Energy harvesting design board charges in 30 minutes
Alpha Micro has introduced an energy-harvesting evaluation kit for autonomous wireless sensors and other sub-100mW applications.
Developed by Infinite Power Solutions, the kit features the Thinergy MEC201 solid-state, rechargeable thin-film battery cell and the MAX17710 power-management IC from Maxim for energy harvesting and battery protection.
The credit card-sized board is designed to provide energy harvesting, storage and management functions.
The IPS-EVAL-EH-01 evaluation kit will accept charge currents less than 1µA, typically seen in energy harvesting.
An amorphous silicon photovoltaic solar array recharges the MEC201 to full charge in about 30 minutes in full sun and in approximately eight hours in typical office lighting (1,500 lux).
In addition, the board provides an interface to any type of external ambient energy-harvesting transducer. Example energy sources include light (captured by a variety of photovoltaic technologies), vibration (from a piezo-electric element), heat (via thermo-electric generator), and radio-frequencies (captured by a RF harvester or near-field communications (NFC) receiver.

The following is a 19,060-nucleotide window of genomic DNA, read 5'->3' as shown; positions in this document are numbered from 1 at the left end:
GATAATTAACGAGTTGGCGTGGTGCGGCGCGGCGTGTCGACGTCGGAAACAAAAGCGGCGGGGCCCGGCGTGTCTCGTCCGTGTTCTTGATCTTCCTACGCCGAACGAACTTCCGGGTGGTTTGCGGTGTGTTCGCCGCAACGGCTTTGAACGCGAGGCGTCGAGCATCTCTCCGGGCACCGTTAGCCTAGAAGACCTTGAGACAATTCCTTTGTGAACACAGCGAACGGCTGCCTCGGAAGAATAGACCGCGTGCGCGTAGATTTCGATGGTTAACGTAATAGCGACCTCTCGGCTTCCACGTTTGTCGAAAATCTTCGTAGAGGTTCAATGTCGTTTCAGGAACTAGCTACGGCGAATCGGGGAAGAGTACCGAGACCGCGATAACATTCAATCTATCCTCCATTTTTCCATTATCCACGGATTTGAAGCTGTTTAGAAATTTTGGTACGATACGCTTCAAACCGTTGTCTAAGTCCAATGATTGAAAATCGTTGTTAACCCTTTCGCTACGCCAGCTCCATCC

The kit also features an interface header and 6-pin connector that are compatible with microcontroller and low power radio development kits available from suppliers such as Anaren, BlueRadios, Energy Micro, Microchip, Silicon Laboratories and Texas Instruments.
Harvested energy is stored in a 4V, 0.7 mAh capacity rechargeable thin-film battery.
The batteries can be stacked vertically in a parallel configuration for more power and capacity without consuming additional system footprint.
For example, a five cell MEC201 stack is approximately 1mm in total height and delivers 200mA of continuous discharge current (approximately 0.5W of power).
The MAX17710 power manager will operate on nanoamp currents and accepts energy from a variety of poorly regulated energy harvesting sources with output levels ranging from 1µW to 100mW.
The device integrates a programmable input boost regulator and needs no expensive external components to charge a MEC with energy sources as low as 0.8V. It protects the MEC by using a linear shunt-series regulator.
Applications for the kit include wireless sensors, biometric security systems, remote controls, memory and real-time clock back up.